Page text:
Our days are filled with questions that oppose passionate visions and whose principle is the need for an answer from one sense or the other. Mac or PC? iPhone or Android? Electric or combustion car? These are some examples that presuppose that we must make a choice because one option is better than another and that, sooner or later, this will be imposed.
Our memory reminds us that in some cases it was like this, such as the iPhone or Blackberry. This one in particular also reminds us of today’s anecdotal reaction by Steve Ballmer, Microsoft CEO at the time, to the fact that the iPhone costs $500 and doesn’t have a keyboard. If this duel confirmed that the best ends up winning and that we have an advantage in choosing the winning side early, we also have examples where the one who won had a relatively short reign, as in the case of the duel between Beta and VHS. In other words, we have examples for everything. Duels in which someone has imposed themselves, duels in which both compete for many years and duels with winners that are too ephemeral for us to truly remember them as such and, more importantly, so that there is a real benefit or harm for those who made an early choice or persisted in the wrong.
A less passionate vision will tend to show us that evolution is marked by incremental progress as well as disruptive leaps. Facebook and Google will be hugely successful examples of incremental innovation, as they weren’t the first to create a social network, or a search engine and an email service, but they clearly became the best while the iPhone is an example of a disruptive innovation not only for the touch-screen hardware but, above all, for the powerful concept of applications in a store open to developers from all over the world.
But this less passionate vision also shows us that evolution is often marked by the coexistence of some solutions and that success in new ways does not always mean the death of the previous ones.
The advertising media market is an excellent example in which incremental and disruptive innovation has more often led to coexistence between new media and those that have in the meantime become the traditional ones, than to replacement, as was almost always predicted. If we trust Wikipedia’s information, the first print ad dates back to 1472 in England, the first radio ad in the 20s of the last century, and just 20 years later, in the 40s, the first television ad. The internet emerged at the end of the century and if today, twenty years later, the internet has not yet replaced television, this will remind us that TV proved incapable of successfully replacing radio, despite many predictions to the contrary.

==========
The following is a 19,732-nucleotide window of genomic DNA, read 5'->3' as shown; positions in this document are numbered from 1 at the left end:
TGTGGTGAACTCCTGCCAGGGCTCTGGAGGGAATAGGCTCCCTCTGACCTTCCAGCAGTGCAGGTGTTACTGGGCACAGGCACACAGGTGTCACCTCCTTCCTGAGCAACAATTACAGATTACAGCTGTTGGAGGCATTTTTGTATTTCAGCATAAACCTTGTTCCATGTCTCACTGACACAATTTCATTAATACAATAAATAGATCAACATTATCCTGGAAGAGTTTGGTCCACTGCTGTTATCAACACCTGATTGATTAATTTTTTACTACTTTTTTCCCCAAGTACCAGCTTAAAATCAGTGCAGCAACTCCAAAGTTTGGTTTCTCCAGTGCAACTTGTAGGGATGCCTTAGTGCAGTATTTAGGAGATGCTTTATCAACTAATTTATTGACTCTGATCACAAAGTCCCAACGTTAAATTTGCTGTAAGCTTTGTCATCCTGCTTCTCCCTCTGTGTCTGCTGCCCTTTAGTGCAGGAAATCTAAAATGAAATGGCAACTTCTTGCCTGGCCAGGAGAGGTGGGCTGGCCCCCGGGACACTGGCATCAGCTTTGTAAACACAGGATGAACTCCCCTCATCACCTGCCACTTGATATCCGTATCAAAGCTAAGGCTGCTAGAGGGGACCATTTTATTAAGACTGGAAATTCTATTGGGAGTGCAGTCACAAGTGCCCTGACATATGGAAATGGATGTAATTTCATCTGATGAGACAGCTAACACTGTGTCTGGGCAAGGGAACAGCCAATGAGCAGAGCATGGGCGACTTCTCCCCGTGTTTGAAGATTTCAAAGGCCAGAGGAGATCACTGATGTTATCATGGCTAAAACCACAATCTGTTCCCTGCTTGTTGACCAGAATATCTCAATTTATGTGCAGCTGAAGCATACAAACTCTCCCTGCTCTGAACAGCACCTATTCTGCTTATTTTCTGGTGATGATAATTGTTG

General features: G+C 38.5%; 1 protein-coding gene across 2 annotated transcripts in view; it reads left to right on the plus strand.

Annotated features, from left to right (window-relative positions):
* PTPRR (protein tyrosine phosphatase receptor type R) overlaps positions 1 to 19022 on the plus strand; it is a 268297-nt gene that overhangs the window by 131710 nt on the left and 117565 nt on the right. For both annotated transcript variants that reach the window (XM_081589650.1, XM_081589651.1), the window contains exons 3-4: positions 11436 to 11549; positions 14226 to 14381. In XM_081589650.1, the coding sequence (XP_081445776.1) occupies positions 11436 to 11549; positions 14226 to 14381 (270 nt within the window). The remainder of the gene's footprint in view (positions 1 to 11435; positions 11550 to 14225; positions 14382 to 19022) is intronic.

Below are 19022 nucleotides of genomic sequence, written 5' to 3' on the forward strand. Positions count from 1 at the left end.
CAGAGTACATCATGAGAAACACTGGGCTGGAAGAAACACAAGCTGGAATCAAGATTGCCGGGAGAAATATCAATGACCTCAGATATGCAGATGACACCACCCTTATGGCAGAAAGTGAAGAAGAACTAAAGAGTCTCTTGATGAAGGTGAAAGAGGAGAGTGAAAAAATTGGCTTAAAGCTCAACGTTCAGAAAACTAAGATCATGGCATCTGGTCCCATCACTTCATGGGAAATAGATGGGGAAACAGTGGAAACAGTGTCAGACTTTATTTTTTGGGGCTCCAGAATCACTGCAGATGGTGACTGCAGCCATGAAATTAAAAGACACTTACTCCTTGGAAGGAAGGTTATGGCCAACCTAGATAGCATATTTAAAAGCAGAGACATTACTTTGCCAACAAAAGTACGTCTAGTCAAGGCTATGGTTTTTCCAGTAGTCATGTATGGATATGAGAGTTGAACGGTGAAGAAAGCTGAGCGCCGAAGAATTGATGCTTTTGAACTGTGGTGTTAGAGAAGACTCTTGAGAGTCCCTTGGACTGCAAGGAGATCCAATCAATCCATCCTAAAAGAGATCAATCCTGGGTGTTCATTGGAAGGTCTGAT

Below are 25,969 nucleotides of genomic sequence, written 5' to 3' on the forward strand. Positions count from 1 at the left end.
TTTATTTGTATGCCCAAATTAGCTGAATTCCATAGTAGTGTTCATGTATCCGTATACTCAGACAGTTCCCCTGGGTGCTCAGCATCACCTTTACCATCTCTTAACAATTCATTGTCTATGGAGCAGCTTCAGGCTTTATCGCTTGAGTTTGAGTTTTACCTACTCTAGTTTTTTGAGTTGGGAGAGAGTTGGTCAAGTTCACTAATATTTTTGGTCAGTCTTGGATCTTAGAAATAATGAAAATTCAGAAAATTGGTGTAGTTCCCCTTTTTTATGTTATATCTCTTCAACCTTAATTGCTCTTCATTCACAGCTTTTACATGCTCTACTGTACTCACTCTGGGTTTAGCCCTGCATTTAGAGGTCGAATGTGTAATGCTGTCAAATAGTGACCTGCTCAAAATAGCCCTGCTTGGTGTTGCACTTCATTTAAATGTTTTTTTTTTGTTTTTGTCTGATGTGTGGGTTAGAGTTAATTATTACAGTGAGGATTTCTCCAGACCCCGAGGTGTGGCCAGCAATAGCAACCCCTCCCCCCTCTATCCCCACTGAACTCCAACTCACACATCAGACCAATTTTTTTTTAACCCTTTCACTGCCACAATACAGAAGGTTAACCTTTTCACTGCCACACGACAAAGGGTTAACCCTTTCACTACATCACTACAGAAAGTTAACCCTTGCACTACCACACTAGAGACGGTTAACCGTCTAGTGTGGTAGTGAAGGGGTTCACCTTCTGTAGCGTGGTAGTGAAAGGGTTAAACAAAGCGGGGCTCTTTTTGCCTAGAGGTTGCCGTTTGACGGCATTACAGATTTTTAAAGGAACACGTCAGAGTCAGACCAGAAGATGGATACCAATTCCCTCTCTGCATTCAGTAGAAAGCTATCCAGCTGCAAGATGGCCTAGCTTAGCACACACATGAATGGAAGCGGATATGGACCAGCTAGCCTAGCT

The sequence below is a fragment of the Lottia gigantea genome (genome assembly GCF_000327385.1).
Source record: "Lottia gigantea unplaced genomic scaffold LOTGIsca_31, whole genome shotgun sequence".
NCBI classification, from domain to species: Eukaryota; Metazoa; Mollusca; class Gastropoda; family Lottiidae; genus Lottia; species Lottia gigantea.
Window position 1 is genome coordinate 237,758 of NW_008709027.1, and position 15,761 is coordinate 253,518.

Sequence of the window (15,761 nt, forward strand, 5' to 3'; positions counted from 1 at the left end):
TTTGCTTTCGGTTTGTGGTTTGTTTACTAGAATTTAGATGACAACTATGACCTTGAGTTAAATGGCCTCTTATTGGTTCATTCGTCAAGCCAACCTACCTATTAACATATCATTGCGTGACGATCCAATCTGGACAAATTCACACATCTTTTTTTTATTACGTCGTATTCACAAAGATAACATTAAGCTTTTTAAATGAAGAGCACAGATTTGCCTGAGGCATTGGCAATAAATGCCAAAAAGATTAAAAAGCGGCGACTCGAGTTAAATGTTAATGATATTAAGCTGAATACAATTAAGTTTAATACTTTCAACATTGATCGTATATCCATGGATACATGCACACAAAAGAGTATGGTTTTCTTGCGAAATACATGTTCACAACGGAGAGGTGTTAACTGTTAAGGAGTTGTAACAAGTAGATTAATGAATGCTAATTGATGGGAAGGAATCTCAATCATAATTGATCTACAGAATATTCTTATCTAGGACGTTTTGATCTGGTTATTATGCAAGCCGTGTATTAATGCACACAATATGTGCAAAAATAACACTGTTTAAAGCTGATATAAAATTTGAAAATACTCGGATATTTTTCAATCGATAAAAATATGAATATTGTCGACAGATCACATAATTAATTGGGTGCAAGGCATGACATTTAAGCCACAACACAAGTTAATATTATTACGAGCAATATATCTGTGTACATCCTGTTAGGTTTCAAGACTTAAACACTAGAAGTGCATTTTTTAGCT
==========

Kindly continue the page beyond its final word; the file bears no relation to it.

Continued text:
The emergence of each medium will be disruptive innovation but we cannot neglect incremental innovation in maintaining the attractiveness of each one. And if there is a line of evolution that we can find today, it is that this incremental evolution, which the digital provides to all media, takes us more towards a path of convergence than what keeps the initial discussion alive.
Print has evolved in the quality of print and paper for centuries, but today it is so convergent with the digital that the discussion is between those who produce the content and platforms that only expand its reach. Television is also heading towards convergence with its consumption increasingly impacted by time-shifted, and with TV channels launching subscription streaming offers. Radio lives with the accelerated growth of on-demand podcasts, which grow as we move without having to be 100 percent focused on traffic, either because we prefer the cost of an Uber to owning another car, or because we are going to have auto-pilot cars.
But one of the media that benefits most from incremental innovation is outdoor. The capabilities and cost reduction of huge screens that allow for impressive visual experiences, along with the flexibility to update creativity is revolutionizing this medium. At a time when we all travel less, images come to us of fantastic activations in Times Square, Singapore, Beijing and even Zara stores in New York.
And if these examples show us that convergence is the trend that challenges previous rankings, they also show us that advertising effectiveness is, as it always has been, closely linked to creativity and the impact of the contact provided, rather than the number of contacts. obtained regardless of their quality.
Of course, performance and an analytics tool that we trust are fundamental today, but when we look at these activations, we realize that there is an impact here that should not fail to refer to the idea that the quality of contact overlaps with quantity.
In the same way that the iPhone won, even though it costs five times as much as the Windows Mobile that Steve Ballmer was trying to protect, the advertising asserts itself for the recall and for the attributes that it adds or reinforces in brands. And that’s not in Excel that compares the cost of contact regardless of where and how it happened.
Opinion article by João Paulo Luz, digital business director and publisher of Impresa
Source: Meios & Publicidade by www.meiosepublicidade.pt.
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